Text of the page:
The advantage of responsive design is that, unlike m.mobile, your site never redirects. It simply responds to the device and keeps the same URL. Also, search engines prefer responsive design.

SEO and Local Search Must-Dos

Local listings, reviews and links will all help your site achieve better rankings and results in search engines, but optimizing your website itself is absolutely necessary if you want to rank at all. Onsite optimization points the ship in the right direction, while listings, reviews and links act as the fuel to continually move the ship forward.

Here are the basic areas of a website that need to be optimized. Whole books could be written about these subjects, but I will try to cut right to what you should do:

Title Tag. Your title tag is an HTML tag that determines what the search engines show for your page in their results. Simply put, it’s the title of your web page. I recommend “Practice Name, location information and keyword.” Keep it under 70 characters. Here’s an example of Naqvi’s title tag:

Navqi Injury Law: Law Vegas Personal Injury Attorneys

Description. Your description is your chance to explain your page in more depth than the Title tag, and to get someone to click on the site. While it might not help rankings, it definitely helps with the click-through rate. I recommend adding your phone number to your description, since it’s clickable on some devices.

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Header tags. You will usually have headlines for your content. Your main headline is your h1 tag (i.e., Head 1). You only use one h1 tag per page. Head 2, or h2, tags and beyond can be used multiple times.

Internal linking. The Internet is built by links — as in links to other websites, and even links within your site pointing to other pages. The rule of thumb is that if you mention something on your site like “car accidents” and you have a page about car accidents that could add value for the visitor, then link to it.

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Content: Make It Awesome

For the best optimization, make sure your site’s content is designed for users first. Think about how much information Amazon includes about each product it sells. For a law firm, lawyers are the product. Now, the question is: Do you give potential clients everything they might want to know about you to make an informed decision before picking up the phone?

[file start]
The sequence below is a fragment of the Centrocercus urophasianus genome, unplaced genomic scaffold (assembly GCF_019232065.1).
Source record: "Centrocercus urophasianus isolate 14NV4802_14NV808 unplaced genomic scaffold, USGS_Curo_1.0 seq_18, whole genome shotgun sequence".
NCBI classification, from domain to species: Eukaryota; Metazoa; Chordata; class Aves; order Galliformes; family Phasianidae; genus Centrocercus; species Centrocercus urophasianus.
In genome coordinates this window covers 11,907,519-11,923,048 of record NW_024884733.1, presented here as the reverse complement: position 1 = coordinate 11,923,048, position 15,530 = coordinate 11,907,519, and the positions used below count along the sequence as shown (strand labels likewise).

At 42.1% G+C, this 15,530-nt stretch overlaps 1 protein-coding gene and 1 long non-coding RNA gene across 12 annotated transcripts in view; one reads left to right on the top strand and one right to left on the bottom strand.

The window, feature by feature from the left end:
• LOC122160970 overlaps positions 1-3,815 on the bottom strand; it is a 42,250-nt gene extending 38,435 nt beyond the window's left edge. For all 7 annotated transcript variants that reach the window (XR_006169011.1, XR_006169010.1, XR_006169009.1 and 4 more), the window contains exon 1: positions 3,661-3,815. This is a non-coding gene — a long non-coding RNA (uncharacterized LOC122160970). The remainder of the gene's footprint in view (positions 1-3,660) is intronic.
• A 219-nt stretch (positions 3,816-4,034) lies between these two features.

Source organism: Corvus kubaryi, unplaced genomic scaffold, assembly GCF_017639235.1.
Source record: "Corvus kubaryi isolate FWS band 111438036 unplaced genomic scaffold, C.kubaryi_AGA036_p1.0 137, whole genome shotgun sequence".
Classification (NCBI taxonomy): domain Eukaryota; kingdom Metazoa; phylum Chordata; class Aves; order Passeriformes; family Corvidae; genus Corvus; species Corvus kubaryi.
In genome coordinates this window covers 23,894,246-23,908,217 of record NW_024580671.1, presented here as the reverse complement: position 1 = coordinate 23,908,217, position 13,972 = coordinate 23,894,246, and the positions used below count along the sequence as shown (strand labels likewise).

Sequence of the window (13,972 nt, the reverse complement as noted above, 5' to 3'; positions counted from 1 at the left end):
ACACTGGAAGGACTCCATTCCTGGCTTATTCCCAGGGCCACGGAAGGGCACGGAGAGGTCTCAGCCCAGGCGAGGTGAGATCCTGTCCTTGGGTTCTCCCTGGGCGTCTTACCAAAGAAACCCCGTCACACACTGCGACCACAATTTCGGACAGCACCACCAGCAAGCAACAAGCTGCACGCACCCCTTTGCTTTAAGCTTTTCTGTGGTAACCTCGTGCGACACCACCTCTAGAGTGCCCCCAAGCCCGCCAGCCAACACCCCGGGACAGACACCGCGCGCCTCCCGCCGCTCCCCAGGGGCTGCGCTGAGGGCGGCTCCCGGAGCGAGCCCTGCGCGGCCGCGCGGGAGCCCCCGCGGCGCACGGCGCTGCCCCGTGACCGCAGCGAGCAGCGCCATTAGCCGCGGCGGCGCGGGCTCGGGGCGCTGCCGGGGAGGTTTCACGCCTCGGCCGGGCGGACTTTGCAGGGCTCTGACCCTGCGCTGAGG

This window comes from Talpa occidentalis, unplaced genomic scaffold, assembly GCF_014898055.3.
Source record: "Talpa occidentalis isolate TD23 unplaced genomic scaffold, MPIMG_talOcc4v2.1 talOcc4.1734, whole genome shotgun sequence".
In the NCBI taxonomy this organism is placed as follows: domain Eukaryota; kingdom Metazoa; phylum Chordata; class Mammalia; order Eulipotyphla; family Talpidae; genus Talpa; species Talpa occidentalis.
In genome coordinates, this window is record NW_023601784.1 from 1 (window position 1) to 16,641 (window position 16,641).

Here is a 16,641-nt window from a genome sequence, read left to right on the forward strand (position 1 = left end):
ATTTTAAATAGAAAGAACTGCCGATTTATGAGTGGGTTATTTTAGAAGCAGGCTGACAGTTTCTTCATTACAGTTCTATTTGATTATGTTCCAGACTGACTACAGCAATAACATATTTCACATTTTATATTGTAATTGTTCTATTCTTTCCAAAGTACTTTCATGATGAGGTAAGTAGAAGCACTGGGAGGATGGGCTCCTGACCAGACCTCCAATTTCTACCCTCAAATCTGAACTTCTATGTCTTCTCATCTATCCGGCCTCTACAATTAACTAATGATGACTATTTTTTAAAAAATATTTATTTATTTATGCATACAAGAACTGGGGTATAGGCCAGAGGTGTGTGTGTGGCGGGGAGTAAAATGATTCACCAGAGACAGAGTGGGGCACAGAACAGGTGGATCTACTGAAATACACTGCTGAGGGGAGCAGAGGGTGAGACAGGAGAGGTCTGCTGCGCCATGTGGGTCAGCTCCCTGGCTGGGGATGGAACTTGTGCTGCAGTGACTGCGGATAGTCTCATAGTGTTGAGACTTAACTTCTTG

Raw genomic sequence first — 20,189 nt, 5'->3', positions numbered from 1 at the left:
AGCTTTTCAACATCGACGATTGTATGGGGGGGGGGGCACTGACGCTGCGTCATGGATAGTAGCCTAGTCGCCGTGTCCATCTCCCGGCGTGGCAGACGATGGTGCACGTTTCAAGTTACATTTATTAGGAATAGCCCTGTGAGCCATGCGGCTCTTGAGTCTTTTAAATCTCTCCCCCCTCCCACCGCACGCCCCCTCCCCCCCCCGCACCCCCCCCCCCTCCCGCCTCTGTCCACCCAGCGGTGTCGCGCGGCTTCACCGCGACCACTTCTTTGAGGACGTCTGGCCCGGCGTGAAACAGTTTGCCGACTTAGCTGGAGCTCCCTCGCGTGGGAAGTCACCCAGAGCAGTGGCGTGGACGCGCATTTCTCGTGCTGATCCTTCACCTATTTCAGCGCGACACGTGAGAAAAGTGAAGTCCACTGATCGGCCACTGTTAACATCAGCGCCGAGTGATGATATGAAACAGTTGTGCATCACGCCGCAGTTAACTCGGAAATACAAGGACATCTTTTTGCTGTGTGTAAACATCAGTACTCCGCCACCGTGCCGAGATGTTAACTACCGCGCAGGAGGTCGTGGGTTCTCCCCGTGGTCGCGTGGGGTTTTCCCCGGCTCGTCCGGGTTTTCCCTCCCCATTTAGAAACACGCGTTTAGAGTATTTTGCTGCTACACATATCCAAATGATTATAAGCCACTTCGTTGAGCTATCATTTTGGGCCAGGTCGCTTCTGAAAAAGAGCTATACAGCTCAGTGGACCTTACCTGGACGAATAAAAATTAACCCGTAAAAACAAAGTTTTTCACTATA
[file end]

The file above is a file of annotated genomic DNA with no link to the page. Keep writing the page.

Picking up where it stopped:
Content really is king, and if you can make it awesome you will have a better chance at ranking over the long haul than anyone who takes shortcuts. Never copy content from other sites — even if you own them. Make it 100 percent unique on every page. Design it.

Here are some examples.

Accomplishments. It’s easy to simply make a list of accomplishments over on a lawyer’s bio page or on the firm’s “About” page. In this example, NaqviLaw uses typography and places the logos in boxes, making the content more digestible and readable. The message above the boxes draws your attention in and your eye travels across the boxes.

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Testimonials. To make a bold statement about the benefits of hiring your law firm, try creating a page that backs up your mission or values with testimonials (complying with your state’s ethics rules, of course). But beware of using so many testimonials that they won’t be read. This example uses just two. If visitors want more, they can easily “read more.”

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Lawyer bios. Attorney profile pages are usually some of the most visited pages on a practice’s website — and they are often the most neglected. For NaqviLaw’s “Our Team” page, they had a professional photographer take amazing individual shots of all the staff so visitors know exactly who they will be dealing with, and then went into detail about education, recognition and admissions.